University project set to save the nation’s voices
A team of voice care experts from QMU is set to save the nation’s voices with its pioneering technology after becoming a finalist in a top commercialisation competition.
Led by QMU’s Dr Felix Schaeffler, the specialist team has devised a smartphone-assisted voice care service for iPhones and Android devices to help teachers, lecturers, call centre workers and other professional voice users look after their voices.
Increasing evidence shows that people who rely on their voices for work are at risk of developing voice problems. Time off work due to voice stress and strain costs the UK economy around £200 million each year. A voice problem can also have profound impact on a person’s everyday social interaction and well-being.
Using their new smartphone-assisted voice care service, QMU researchers are now offering a quick way of identifying voice problems before they become serious enough to require medical treatment, as well as providing tailor-made advice on how people can protect their voice.
The new service, ‘fitvoice’, allows regular voice monitoring via a smartphone app, including audio recordings and self-reports. The data is transmitted via the internet to a database which is accessible by voice coaches and therapists. They monitor vocal health of each individual client, supported by automatic acoustic analysis. Based on their analysis the experts then provide regular personal feedback and advice to professional voice users as to how to protect their voice or at what point to seek specialist medical care.
QMU’s fitvoice project was announced as a finalist in the Social Enterprise category at the Converge Challenge Awards, which took place at the Barony Hall in Strathclyde on 29th September.
Converge Challenge is Scotland's premier commercialisation competition, which is open to staff and students from all Scottish universities and research institutes. The initiative is an award-winning beacon for entrepreneurship, providing a prize fund of over £100,000 in cash, as well as business support.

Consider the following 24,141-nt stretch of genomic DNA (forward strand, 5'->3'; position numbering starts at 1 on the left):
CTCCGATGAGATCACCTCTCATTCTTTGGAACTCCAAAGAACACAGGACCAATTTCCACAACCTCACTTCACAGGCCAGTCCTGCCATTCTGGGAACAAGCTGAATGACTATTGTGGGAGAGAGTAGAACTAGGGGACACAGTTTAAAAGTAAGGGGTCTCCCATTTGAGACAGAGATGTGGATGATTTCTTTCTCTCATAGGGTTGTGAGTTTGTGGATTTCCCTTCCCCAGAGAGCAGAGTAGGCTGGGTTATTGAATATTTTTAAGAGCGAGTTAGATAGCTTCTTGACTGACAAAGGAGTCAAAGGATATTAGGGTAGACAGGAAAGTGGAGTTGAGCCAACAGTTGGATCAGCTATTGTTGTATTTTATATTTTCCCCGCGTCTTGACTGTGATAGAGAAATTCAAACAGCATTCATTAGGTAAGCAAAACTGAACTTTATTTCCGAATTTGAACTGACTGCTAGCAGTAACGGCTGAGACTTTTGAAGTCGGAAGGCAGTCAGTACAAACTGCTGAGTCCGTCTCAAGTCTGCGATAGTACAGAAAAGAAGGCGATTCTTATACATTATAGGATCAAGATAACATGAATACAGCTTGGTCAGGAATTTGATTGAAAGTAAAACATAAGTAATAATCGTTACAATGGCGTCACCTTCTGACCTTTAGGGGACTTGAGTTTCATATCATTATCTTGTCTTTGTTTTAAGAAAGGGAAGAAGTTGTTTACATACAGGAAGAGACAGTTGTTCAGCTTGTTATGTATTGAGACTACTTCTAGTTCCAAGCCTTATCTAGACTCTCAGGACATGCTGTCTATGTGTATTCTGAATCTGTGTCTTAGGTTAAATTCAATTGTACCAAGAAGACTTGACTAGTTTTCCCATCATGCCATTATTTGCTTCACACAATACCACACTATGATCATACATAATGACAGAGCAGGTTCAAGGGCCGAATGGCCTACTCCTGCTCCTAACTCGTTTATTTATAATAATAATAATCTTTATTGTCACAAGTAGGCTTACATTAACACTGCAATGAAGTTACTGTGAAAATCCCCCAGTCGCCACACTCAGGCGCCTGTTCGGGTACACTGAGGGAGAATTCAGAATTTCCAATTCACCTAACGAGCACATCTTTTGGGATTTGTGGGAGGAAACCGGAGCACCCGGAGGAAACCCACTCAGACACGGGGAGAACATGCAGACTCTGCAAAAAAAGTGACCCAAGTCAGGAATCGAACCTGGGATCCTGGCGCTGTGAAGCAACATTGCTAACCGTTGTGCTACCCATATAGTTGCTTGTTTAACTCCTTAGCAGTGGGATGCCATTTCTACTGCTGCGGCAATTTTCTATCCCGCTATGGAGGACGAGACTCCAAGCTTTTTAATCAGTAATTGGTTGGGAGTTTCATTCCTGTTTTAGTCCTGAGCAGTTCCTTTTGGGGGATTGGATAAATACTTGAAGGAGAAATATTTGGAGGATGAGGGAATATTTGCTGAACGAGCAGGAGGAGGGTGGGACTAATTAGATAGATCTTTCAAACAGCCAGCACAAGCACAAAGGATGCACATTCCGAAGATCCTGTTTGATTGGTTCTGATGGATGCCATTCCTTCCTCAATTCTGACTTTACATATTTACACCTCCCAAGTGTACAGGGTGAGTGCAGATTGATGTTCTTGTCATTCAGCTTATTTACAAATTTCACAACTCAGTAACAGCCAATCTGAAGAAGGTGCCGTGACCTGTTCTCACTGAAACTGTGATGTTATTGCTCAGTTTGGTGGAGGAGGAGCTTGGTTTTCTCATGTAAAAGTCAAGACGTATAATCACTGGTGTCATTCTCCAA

Commenting on the fitvoice project, Dr Felix Schaeffler from QMU’s internationally renowned Clinical Audiology, Speech and Language Research Centre, said: “We’re delighted to have reached the finals of this prestigious competition for our voice care service.
“Our aim is to help professional voice users to work effectively and to reduce both short and long term voice problems. The fitvoice service has the potential to have a positive impact on professional voice users across various professions and businesses, with significant possibilities for the call centre industry, for example.
“fitvoice addresses a gap in the market for a convenient and affordable service that allows remote assessment of voices and remote delivery of personalised advice, so that professional voice users can fit regular voice care into their busy daily routines.”
Professor Alan Gilloran, Deputy Principal of QMU, said “We’d like to congratulate Dr Schaeffler and his team for their outstanding achievements. fitvoice is an excellent example of QMU’s socially relevant research and fits with its philosophy of improving quality of life.
“Entrepreneurship continues to be at the forefront of QMU’s strategy, from expanding entrepreneurial thought across our teaching programmes to creating research led start-ups that drive impactful social innovation”.
Notes to Editor
For further media information please contact Jonathan Perkins, Press and PR Officer, Queen Margaret University, Edinburgh, tel: 0131 474 0000, Email: firstname.lastname@example.org
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